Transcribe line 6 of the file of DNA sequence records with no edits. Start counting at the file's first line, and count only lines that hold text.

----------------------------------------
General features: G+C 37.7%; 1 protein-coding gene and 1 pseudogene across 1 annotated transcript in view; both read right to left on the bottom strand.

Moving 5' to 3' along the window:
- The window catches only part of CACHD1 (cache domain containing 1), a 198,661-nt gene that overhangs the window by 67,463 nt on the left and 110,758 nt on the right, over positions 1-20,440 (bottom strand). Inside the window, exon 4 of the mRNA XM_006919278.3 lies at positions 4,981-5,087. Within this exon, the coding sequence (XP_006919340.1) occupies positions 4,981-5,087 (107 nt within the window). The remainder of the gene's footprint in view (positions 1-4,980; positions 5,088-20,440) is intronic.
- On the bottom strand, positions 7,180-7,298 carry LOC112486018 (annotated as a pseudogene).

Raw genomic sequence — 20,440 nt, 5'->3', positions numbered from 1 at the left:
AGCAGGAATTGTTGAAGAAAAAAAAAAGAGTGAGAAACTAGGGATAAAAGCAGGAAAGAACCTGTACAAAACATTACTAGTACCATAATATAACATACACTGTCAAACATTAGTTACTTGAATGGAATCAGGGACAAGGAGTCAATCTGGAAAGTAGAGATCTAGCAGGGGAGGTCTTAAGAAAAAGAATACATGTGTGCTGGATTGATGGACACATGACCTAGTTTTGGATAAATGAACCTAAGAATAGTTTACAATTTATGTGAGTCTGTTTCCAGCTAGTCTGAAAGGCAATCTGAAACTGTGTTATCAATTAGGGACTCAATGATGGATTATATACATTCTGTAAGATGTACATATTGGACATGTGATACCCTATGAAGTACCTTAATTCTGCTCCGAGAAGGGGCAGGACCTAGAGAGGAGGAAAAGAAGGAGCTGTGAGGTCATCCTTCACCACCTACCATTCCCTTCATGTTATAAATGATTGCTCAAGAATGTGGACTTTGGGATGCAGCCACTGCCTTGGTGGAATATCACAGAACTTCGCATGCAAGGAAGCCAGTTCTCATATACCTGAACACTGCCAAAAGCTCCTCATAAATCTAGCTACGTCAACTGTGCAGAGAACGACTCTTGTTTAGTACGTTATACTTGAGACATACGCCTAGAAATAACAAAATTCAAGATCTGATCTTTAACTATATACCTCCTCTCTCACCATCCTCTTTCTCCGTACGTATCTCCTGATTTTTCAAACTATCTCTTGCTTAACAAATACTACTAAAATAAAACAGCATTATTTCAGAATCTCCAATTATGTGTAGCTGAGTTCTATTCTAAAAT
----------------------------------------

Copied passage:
AGCAGGAATTGTTGAAGAAAAAAAAAAGAGTGAGAAACTAGGGATAAAAGCAGGAAAGAACCTGTACAAAACATTACTAGTACCATAATATAACATACACTGTCAAACATTAGTTACTTGAATGGAATCAGGGACAAGGAGTCAATCTGGAAAGTAGAGATCTAGCAGGGGAGGTCTTAAGAAAAAGAATACATGTGTGCTGGATTGATGGACACATGACCTAGTTTTGGATAAATGAACCTAAGAATAGTTTACAATTTATGTGAGTCTGTTTCCAGCTAGTCTGAAAGGCAATCTGAAACTGTGTTATCAATTAGGGACTCAATGATGGATTATATACATTCTGTAAGATGTACATATTGGACATGTGATACCCTATGAAGTACCTTAATTCTGCTCCGAGAAGGGGCAGGACCTAGAGAGGAGGAAAAGAAGGAGCTGTGAGGTCATCCTTCACCACCTACCATTCCCTTCATGTTATAAATGATTGCTCAAGAATGTGGACTTTGGGATGCAGCCACTGCCTTGGTGGAATATCACAGAACTTCGCATGCAAGGAAGCCAGTTCTCATATACCTGAACACTGCCAAAAGCTCCTCATAAATCTAGCTACGTCAACTGTGCAGAGAACGACTCTTGTTTAGTACGTTATACTTGAGACATACGCCTAGAAATAACAAAATTCAAGATCTGATCTTTAACTATATACCTCCTCTCTCACCATCCTCTTTCTCCGTACGTATCTCCTGATTTTTCAAACTATCTCTTGCTTAACAAATACTACTAAAATAAAACAGCATTATTTCAGAATCTCCAATTATGTGTAGCTGAGTTCTATTCTAAAAT